New hospital offers hope for disabled children of Ethiopia

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AFRICA | MISSIONS

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New hospital offers hope for disabled children of Ethiopia

With the opening yesterday (Sept.9) of CURE Ethiopia Children's Hospital, in Addis Ababa, CURE International celebrated the grand opening of its tenth teaching hospital with both the Ethiopian President and US Ambassador to Ethiopia attending, reports Michael Ireland, chief correspondent, ASSIST News Service.

CURE Ethiopia will be the country's only pediatric specialty surgical hospital delivering care to the country's disabled children, according to a media release from A. Larry Ross Communications.

"We are extremely pleased to add Ethiopia to the growing list of nations that have joined us in our mission to heal the 100 million disabled children in the developing world," said Dr. Scott Harrison, founder and president of CURE International.

"Our new hospital gives children and their families access to world-class specialty care regardless of their ability to pay, and offers them the hope that they will cured – and cured completely – of their physical disability."

Evidence of the importance of this new facility to Ethiopians was that both Ethiopian President Girma Wolde-Giorgis and U.S. Ambassador to Ethiopia Donald Yamamoto, atteneded a grand opening celebration held at the hospital on September 9. The opening of the new hospital coincides with the start of Ethiopia's New Year on September 11.

President Wolde-Giorgis expressed his appreciation for CURE's new hospital and noted, "I am very grateful to CURE for this amazing facility and for all of the good it will do for the children of Ethiopia. It is a wonderful way for us to start the New Year with the opening of a new hospital that will bring hope to so many of our children and their families."

Ambassador Yamamoto added, "It is an honor to be part of today's hospital opening. This facility will provide top quality pediatric care, ensuring a bright future for Ethiopian children."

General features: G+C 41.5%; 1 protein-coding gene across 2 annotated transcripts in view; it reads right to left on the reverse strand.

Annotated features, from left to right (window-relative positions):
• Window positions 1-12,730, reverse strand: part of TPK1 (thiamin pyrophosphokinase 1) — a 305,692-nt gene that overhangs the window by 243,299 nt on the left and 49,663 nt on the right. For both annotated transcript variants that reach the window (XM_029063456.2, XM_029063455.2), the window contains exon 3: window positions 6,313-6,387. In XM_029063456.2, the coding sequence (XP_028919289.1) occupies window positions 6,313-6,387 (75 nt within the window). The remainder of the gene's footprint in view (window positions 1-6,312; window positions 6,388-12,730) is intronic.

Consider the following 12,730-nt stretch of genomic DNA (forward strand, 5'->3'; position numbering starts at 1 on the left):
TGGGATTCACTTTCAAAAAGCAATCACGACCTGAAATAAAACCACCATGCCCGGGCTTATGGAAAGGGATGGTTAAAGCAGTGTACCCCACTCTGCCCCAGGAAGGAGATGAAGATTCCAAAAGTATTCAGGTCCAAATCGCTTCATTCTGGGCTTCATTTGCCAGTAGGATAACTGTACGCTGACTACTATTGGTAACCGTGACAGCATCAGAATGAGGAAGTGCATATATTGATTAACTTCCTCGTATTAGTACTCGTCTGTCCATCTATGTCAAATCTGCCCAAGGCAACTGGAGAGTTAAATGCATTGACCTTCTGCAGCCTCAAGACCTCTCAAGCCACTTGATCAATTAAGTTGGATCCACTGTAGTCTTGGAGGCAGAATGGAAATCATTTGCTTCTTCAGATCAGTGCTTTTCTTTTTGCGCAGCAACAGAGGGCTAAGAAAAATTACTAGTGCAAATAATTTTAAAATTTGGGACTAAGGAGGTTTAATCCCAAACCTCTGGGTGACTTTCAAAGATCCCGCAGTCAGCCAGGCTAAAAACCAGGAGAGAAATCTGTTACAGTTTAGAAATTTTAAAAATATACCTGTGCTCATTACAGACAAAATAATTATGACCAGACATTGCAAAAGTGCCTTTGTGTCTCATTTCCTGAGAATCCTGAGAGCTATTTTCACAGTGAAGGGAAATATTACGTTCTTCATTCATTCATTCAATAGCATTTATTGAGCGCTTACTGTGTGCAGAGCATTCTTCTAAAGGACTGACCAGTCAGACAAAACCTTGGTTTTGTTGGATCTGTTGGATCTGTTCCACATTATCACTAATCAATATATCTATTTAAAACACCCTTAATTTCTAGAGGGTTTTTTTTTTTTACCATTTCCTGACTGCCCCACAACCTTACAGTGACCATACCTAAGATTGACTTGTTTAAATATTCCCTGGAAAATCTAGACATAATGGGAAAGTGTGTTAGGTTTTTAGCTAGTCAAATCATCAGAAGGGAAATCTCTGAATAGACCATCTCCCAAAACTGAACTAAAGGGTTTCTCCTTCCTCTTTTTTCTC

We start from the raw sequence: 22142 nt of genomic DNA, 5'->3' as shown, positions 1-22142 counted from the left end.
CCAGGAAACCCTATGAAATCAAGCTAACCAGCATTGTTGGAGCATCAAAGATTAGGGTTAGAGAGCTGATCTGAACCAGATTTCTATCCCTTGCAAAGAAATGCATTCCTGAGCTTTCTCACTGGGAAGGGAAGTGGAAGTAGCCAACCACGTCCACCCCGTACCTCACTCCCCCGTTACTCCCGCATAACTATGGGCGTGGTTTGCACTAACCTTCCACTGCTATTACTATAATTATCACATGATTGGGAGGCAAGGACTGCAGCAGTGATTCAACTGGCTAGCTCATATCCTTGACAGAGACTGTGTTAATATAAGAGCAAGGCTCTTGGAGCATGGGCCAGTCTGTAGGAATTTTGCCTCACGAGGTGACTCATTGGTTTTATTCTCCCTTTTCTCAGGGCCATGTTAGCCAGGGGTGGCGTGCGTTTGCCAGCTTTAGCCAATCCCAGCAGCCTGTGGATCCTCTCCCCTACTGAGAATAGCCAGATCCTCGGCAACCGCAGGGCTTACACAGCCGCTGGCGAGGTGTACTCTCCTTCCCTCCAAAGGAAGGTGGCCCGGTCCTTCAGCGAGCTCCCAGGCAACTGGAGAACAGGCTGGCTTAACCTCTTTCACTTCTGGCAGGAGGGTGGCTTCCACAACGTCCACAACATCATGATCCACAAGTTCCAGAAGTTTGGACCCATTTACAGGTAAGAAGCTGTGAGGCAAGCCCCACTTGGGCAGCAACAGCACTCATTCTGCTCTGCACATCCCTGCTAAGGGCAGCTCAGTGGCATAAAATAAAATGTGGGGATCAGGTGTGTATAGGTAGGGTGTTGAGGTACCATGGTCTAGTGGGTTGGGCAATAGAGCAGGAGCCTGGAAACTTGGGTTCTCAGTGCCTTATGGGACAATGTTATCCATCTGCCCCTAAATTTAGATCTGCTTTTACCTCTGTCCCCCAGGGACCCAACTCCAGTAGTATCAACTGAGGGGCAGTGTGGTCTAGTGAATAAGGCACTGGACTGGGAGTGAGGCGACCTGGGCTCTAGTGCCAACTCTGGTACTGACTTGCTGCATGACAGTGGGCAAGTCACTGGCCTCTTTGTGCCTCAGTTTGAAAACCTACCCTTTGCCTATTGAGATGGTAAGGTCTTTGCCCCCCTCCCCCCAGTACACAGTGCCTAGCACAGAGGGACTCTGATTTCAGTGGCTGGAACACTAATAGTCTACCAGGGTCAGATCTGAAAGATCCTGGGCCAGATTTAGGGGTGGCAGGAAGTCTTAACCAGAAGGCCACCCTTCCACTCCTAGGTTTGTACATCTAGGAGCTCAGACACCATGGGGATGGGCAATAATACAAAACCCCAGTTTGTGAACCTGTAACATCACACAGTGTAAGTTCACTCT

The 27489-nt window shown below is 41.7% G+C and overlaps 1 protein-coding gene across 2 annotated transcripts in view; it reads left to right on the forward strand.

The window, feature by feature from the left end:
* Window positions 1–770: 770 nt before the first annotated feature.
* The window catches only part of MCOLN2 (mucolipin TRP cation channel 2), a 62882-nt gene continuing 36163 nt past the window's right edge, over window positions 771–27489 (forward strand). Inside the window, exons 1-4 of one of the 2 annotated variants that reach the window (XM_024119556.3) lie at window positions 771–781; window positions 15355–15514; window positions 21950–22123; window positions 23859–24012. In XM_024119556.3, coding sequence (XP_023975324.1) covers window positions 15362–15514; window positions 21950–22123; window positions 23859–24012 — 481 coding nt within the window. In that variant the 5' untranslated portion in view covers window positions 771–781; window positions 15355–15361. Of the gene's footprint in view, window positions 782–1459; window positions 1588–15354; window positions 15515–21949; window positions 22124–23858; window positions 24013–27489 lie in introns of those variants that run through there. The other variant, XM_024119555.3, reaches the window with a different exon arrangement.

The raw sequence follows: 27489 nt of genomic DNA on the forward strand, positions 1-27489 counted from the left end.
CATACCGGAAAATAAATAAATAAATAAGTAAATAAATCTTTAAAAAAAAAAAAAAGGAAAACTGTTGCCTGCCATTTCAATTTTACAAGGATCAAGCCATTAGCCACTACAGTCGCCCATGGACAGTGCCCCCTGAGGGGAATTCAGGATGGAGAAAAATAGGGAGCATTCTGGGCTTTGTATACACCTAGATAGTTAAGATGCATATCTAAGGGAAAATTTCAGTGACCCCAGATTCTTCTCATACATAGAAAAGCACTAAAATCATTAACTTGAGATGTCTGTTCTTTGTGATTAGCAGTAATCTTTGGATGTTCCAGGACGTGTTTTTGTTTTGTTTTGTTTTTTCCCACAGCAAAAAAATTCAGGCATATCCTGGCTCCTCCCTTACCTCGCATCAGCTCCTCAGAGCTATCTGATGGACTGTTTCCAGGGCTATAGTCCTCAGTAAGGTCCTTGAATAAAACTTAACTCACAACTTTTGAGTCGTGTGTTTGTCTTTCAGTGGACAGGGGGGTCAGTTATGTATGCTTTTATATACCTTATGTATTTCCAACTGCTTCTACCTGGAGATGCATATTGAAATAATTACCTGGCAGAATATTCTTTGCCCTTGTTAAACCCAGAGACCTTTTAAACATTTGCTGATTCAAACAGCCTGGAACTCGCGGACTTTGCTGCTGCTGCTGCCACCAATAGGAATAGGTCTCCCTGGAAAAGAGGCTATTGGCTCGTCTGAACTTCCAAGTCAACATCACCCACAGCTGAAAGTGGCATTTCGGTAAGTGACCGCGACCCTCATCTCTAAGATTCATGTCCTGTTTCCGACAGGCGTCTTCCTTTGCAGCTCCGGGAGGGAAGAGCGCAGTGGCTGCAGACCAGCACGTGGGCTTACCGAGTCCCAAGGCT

According to the media release, CURE Ethiopia will have a dual focus on pediatric plastic reconstruction and pediatric orthopedics. It will treat disabilities such as cleft lip and palate, clubfoot, burn contractures and other physical disabilities.

The release says that in the hospital's first year of operation, the CURE Ethiopia medical staff is expected to perform 1,000 surgeries and treat 7,000 outpatients. The facility will feature modern, up-to-date standards and equipment such as ECG machines, pulse oximetry, anesthetic gas monitoring and C-arm mobile X-ray units.

In addition, there will also be training for Ethiopians in the use and maintenance of this equipment. CURE Ethiopia will introduce advanced American diagnostic techniques utilizing ultrasound, enhanced X-ray and laboratory services which are currently unavailable in Ethiopia.

CURE Ethiopia's medical director, Dr. Paul Lim, will be one of the few U.S.-trained, board-certified plastic surgeons in the country. Another key staff member, Executive Director Adey Abate, is returning home after many years abroad. Born in Ethiopia, she immigrated to the United States, where she attended college and worked for many years. Now, she is back in her homeland to serve at the new hospital.

Founded 12 years ago by orthopedic surgeon and entrepreneur Dr. Scott Harrison, CURE has grown to become the largest provider of specialty surgical care in the developing world. The vision for CURE began in 1986 after Dr. Harrison and his wife, Sally, traveled to Malawi on a medical mission and saw they could fill a huge need by serving poor, disabled children in countries suffering from a lack of skilled medical care.

"Since then, we've learned there are more than 100 million physically disabled children in the world today that – with treatment – can look forward to a bright future," Harrison said. "CURE seeks to help children, families and communities understand they no longer have to let a disability determine their destiny."

CURE opened its first hospital in 1998 in Kenya, and a decade later, operates additional hospitals in Afghanistan, the Dominican Republic, Honduras, Malawi, the United Arab Emirates, Uganda and Zambia. Since its inception, CURE has treated more than 700,000 patients and performed 48,500 surgeries worldwide. CURE now sees 130,000 patients each year and performs 10,000 surgeries on average.

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